2019 LEGISLATIVE PRIORITIES
Reference Points for the 86th Texas Legislature
Updating the basic allotment in the school funding formula
As inflation rises and students’ educational needs increase and diversify, the cost of preparing the future workforce of Texas continues to grow. Educators must be compensated with salaries and benefits that reward them for their work with students and are competitive with the private-sector. Additional resources and funding must be available to ensure safe and secure learning environments for every Texas student. Despite these rising costs, the Basic Allotment and Equalized Wealth Level, which drive the school finance formulas and recapture, have been frozen in time for four years. In a time when more is expected from students, teachers and public education than ever before, schools cannot accomplish their mission with stagnant funding. We must also ensure no district receives less funding for increasingly distinct and special student needs.
Rebalancing the state’s responsibility to fund education with respect for taxpayers’ local investment.
Rebalancing the share of financial responsibility is the only way to ease the property tax burden on local residents while maintaining quality public education for ALL Texas students.
In 1993 when Texas enacted the “Robin Hood” law, 34 school districts paid $127 million to equalize funding among districts statewide. Now, 25 years and more than $25 billion later, 370 districts will pay $2.6 billion in recapture during the 2018-19 school year, with almost 200 more required to pay recapture if they increase their tax rates. Resident taxpayers are paying more as property values rise, but local school districts do not benefit from that investment. Rather, the state’s funding obligation for education is lessened by the increased burden for local school districts required to pay recapture.
The Impact on Eanes ISD: In 2018-19, Eanes ISD residents lost nearly twice as much to recapture ($101.7 million) than they kept ($59.5 million) for their own local schools.
Promoting local governance and transparency for taxpayers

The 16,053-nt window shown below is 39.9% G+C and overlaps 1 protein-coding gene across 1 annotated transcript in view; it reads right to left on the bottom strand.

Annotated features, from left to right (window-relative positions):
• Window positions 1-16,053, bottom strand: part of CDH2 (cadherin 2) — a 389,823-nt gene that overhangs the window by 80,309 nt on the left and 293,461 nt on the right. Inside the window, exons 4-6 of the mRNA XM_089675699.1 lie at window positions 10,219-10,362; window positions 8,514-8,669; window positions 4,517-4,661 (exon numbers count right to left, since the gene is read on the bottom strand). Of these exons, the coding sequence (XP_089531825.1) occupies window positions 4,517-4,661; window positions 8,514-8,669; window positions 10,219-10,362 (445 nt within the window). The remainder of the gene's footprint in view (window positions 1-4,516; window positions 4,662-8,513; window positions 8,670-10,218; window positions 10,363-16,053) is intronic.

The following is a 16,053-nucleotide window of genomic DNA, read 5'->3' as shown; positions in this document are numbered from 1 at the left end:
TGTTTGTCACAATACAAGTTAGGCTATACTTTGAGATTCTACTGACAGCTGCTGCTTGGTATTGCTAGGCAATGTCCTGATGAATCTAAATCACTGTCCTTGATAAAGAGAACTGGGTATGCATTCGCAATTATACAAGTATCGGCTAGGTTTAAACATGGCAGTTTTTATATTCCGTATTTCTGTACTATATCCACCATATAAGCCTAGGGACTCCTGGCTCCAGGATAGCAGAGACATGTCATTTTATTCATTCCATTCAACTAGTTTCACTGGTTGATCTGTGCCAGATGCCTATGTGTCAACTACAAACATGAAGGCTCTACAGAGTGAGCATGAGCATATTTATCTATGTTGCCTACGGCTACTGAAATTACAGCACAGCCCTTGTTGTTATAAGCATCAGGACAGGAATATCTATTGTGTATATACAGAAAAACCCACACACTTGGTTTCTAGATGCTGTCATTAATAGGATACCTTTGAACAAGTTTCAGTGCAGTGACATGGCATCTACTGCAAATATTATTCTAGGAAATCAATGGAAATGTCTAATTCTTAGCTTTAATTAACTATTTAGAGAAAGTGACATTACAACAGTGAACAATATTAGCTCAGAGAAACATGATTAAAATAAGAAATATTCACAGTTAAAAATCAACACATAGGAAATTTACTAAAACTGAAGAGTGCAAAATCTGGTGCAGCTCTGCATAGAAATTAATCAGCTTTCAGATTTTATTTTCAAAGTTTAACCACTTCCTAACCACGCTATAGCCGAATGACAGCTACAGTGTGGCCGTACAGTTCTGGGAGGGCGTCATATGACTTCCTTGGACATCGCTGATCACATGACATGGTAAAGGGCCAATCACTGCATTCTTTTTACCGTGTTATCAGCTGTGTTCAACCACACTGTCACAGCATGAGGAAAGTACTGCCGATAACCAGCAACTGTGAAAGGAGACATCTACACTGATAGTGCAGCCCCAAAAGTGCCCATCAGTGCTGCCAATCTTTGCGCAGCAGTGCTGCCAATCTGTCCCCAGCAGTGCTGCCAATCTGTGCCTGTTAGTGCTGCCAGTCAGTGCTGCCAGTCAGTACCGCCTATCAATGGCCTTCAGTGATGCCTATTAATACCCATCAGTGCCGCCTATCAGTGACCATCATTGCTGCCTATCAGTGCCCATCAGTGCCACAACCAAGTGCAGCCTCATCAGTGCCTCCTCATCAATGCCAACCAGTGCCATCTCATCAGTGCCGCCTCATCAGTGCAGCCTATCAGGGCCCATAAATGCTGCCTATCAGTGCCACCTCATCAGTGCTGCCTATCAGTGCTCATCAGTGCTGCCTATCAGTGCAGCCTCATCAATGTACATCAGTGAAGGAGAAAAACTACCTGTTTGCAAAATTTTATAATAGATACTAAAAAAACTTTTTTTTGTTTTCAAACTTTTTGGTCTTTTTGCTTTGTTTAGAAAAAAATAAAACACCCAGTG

Local governance works best when taxpayers understand how their tax dollars are used at that state and local level. Taxpayers need and deserve an accounting of how all property taxes collected in the name of public education are being spent by state and local entities. Each Texas school district has a unique set of circumstances that make it unlike any other in the state, and these distinguishing characteristics are most efficiently and effectively accommodated close to the source. With built-in checks and balances and ongoing feedback from parents and teachers, locally-elected officials are well-positioned to responsively manage and govern in the manner that best meets the needs of students and taxpayers in their communities. Because the needs of each district and community vary so dramatically, it is critical to preserve flexibility in decision-making for those best equipped to make decisions at the local level.
Keeping the funding for public schools with public schools
Public tax dollars must have public accountability and be used in a manner accessible and beneficial to all public school students in Texas. Limited public resources should support innovation and choice within the public school system – not vouchers for private schools.
Jennifer Salas, President
John Havenstrite, Vice President
Christie Bybee, Secretary
Ellen Balthazar, Trustee
Dr. Colleen Jones, Trustee
Jason Paull, Trustee
Dr. Tom Leonard, Supt of Schools